Sense of Wonder
John Ray tells us in the preface of his Cambridge Catalogue how he, a lecturer in Greek, had begun to study plants in 1650, the year after the execution of King Charles I.
I had been ill, physically and mentally, and had to rest from study and ride or walk. There was leisure to contemplate by the way what lay constantly before the eyes and were so often trodden thoughtlessly under foot, the various beauty of plants, the cunning craftsmanship of nature. First the rich array of spring-time meadows, then the shape, colour and structure of particular plants fascinated and absorbed me: interest in botany became a passion."
Ray was attracted to what we now call Botany by a sense of wonder at Gods creation. He went on to pioneer accurate description.
Delight in Observation
In 1620 Francis Bacon had written of the need for observation and experiment:
...the true philosophers whose concern is not so much to know what ancient authors think as to gaze with their own eyes on the nature of things and to listen with their own ears to her voice; who prefer quality to quantity, and usefulness to pretension: to their use, in accordance with Gods glory, we dedicate this little book and all our studies."
In late 17th century various people were following Bacons advice to study by observation and induction. Many of them were Puritans, and a group of them came together to form the Royal Society in London. In the field of Biology, or natural history, John Ray was the leading practitioner of the new observational science.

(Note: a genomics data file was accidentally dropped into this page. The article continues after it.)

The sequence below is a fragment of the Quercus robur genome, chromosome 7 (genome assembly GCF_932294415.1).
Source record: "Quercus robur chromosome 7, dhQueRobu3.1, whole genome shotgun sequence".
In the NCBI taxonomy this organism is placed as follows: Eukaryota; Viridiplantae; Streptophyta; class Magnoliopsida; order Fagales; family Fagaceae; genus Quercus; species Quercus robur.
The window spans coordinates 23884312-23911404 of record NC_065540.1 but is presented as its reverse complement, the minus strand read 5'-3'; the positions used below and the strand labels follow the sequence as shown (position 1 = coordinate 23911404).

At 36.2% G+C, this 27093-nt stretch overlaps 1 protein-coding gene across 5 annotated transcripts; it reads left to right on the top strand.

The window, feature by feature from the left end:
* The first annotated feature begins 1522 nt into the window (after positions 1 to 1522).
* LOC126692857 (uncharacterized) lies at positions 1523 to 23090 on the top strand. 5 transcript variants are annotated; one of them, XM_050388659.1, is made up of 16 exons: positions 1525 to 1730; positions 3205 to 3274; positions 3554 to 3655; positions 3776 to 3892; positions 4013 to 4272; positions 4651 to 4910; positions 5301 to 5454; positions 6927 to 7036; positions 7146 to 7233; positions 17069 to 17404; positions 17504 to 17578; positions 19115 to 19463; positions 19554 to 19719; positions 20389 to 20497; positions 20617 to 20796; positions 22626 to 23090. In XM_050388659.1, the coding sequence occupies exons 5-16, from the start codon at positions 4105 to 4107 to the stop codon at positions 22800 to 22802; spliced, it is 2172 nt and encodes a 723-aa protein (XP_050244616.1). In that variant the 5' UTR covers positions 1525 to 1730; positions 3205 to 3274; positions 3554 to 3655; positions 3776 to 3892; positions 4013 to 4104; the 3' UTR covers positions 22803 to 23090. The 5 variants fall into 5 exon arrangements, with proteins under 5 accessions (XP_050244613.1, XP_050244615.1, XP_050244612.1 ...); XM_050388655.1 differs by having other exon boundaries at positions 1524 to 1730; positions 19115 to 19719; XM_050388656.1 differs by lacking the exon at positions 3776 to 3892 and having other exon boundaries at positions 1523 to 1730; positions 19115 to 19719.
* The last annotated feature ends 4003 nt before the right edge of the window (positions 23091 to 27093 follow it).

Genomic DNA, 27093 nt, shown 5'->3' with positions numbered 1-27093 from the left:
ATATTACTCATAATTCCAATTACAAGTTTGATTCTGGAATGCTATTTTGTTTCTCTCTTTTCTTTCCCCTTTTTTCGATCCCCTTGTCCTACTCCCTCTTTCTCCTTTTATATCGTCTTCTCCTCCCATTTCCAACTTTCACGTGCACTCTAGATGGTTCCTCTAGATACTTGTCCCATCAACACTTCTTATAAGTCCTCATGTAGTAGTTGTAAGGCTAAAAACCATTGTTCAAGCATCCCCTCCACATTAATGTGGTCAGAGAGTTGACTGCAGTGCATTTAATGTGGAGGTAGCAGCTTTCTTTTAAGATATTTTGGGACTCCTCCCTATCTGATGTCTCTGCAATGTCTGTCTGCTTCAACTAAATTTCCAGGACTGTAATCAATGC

Ray wrote in 1660 in the preface to his Cambridge Catalogue:
We would urge men of University standing to spare a brief interval from other pursuits for the study of nature and of the vast library of creation so that they can gain wisdom in it at first hand and learn to read the leaves of plants and the characters impressed on seeds and flowers and seeds. Surely we can admit that even if, as things are, such studies do not greatly conduce to wealth or human favour, there is for a free man no occupation more worthy and delightful than to contemplate the beauteous works of nature and honour the infinite wisdom and goodness of god."
In 1691 Ray made a similar point:
Let it not suffice us to be Book-learned, to read what others have written, and to take upon Trust more Falsehood than Truth: But let us ourselves .examine things as we have opportunity, and converse with Nature as well as Books. Let us endeavour to promote and encrease this Knowledge, and make new Discoveries, not so much distrusting our own Parts, or despairing of our own Abilities, as to think that our Industry can add no thing to the Invention of our Ancestors, or correct any of their Mirakes. Let us not think that the bounds of Science are fixed like Herculess Pillars, and inscribed with a Ne plus ultra. Let us not think we have done, when we have learnt what they have delivered to us. The Treasures of Nature are inexhaustible.
Wisdom of God p.172